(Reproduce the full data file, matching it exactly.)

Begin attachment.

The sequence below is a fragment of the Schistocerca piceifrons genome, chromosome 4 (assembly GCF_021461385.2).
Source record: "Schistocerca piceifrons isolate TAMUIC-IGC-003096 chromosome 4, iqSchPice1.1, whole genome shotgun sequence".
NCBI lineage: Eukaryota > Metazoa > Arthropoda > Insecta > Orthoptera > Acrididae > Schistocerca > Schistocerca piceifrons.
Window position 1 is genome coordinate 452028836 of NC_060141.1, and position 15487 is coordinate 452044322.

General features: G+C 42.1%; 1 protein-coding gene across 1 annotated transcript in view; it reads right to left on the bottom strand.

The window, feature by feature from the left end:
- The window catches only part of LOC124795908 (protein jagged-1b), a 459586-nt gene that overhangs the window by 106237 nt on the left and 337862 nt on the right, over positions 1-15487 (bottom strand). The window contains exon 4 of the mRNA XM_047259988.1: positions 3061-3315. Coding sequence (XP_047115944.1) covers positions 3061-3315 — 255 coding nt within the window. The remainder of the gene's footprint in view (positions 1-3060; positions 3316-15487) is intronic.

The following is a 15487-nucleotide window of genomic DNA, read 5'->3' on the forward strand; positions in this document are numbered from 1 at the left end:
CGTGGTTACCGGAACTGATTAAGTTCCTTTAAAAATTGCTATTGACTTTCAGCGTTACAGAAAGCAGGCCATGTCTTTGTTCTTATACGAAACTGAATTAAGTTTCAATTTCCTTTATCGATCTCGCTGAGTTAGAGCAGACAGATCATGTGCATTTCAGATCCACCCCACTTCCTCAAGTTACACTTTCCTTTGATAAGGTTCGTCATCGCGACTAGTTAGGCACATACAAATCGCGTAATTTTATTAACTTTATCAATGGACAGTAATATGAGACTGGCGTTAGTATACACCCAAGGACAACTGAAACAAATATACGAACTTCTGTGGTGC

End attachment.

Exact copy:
The sequence below is a fragment of the Schistocerca piceifrons genome, chromosome 4 (assembly GCF_021461385.2).
Source record: "Schistocerca piceifrons isolate TAMUIC-IGC-003096 chromosome 4, iqSchPice1.1, whole genome shotgun sequence".
NCBI lineage: Eukaryota > Metazoa > Arthropoda > Insecta > Orthoptera > Acrididae > Schistocerca > Schistocerca piceifrons.
Window position 1 is genome coordinate 452028836 of NC_060141.1, and position 15487 is coordinate 452044322.

General features: G+C 42.1%; 1 protein-coding gene across 1 annotated transcript in view; it reads right to left on the bottom strand.

The window, feature by feature from the left end:
- The window catches only part of LOC124795908 (protein jagged-1b), a 459586-nt gene that overhangs the window by 106237 nt on the left and 337862 nt on the right, over positions 1-15487 (bottom strand). The window contains exon 4 of the mRNA XM_047259988.1: positions 3061-3315. Coding sequence (XP_047115944.1) covers positions 3061-3315 — 255 coding nt within the window. The remainder of the gene's footprint in view (positions 1-3060; positions 3316-15487) is intronic.

The following is a 15487-nucleotide window of genomic DNA, read 5'->3' on the forward strand; positions in this document are numbered from 1 at the left end:
CGTGGTTACCGGAACTGATTAAGTTCCTTTAAAAATTGCTATTGACTTTCAGCGTTACAGAAAGCAGGCCATGTCTTTGTTCTTATACGAAACTGAATTAAGTTTCAATTTCCTTTATCGATCTCGCTGAGTTAGAGCAGACAGATCATGTGCATTTCAGATCCACCCCACTTCCTCAAGTTACACTTTCCTTTGATAAGGTTCGTCATCGCGACTAGTTAGGCACATACAAATCGCGTAATTTTATTAACTTTATCAATGGACAGTAATATGAGACTGGCGTTAGTATACACCCAAGGACAACTGAAACAAATATACGAACTTCTGTGGTGC